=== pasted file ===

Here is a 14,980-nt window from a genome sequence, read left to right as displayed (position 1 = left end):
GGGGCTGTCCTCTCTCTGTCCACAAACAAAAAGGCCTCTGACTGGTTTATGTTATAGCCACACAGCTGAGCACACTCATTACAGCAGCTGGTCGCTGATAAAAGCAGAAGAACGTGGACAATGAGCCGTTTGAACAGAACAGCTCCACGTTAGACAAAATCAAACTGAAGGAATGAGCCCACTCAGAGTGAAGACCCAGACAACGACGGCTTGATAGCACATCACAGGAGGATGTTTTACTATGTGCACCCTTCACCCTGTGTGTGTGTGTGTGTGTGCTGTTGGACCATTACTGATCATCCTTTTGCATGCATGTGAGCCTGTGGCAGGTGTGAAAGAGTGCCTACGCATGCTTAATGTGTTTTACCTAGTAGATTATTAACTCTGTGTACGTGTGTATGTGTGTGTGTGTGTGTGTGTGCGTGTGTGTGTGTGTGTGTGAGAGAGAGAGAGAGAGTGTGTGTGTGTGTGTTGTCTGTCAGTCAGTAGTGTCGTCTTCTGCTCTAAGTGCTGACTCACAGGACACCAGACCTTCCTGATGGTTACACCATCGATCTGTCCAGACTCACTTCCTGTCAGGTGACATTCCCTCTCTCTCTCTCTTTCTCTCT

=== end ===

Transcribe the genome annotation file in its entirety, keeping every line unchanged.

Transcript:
Here is a 14,980-nt window from a genome sequence, read left to right as displayed (position 1 = left end):
GGGGCTGTCCTCTCTCTGTCCACAAACAAAAAGGCCTCTGACTGGTTTATGTTATAGCCACACAGCTGAGCACACTCATTACAGCAGCTGGTCGCTGATAAAAGCAGAAGAACGTGGACAATGAGCCGTTTGAACAGAACAGCTCCACGTTAGACAAAATCAAACTGAAGGAATGAGCCCACTCAGAGTGAAGACCCAGACAACGACGGCTTGATAGCACATCACAGGAGGATGTTTTACTATGTGCACCCTTCACCCTGTGTGTGTGTGTGTGTGTGCTGTTGGACCATTACTGATCATCCTTTTGCATGCATGTGAGCCTGTGGCAGGTGTGAAAGAGTGCCTACGCATGCTTAATGTGTTTTACCTAGTAGATTATTAACTCTGTGTACGTGTGTATGTGTGTGTGTGTGTGTGTGTGCGTGTGTGTGTGTGTGTGTGAGAGAGAGAGAGAGAGTGTGTGTGTGTGTGTTGTCTGTCAGTCAGTAGTGTCGTCTTCTGCTCTAAGTGCTGACTCACAGGACACCAGACCTTCCTGATGGTTACACCATCGATCTGTCCAGACTCACTTCCTGTCAGGTGACATTCCCTCTCTCTCTCTCTTTCTCTCT